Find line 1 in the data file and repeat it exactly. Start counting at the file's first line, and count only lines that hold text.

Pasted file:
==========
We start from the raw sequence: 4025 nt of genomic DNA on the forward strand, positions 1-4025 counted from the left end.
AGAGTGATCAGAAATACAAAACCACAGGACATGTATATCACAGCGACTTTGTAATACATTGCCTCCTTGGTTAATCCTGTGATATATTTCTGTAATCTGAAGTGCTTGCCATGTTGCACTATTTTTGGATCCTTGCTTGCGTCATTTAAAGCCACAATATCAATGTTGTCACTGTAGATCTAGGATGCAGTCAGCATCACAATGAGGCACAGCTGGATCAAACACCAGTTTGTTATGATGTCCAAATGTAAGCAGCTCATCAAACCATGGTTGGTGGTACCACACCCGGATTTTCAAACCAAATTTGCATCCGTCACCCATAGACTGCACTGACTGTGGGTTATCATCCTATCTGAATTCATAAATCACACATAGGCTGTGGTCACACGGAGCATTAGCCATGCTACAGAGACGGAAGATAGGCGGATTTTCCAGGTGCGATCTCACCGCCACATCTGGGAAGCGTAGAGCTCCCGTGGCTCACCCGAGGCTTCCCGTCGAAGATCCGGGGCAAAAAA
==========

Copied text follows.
We start from the raw sequence: 4025 nt of genomic DNA on the forward strand, positions 1-4025 counted from the left end.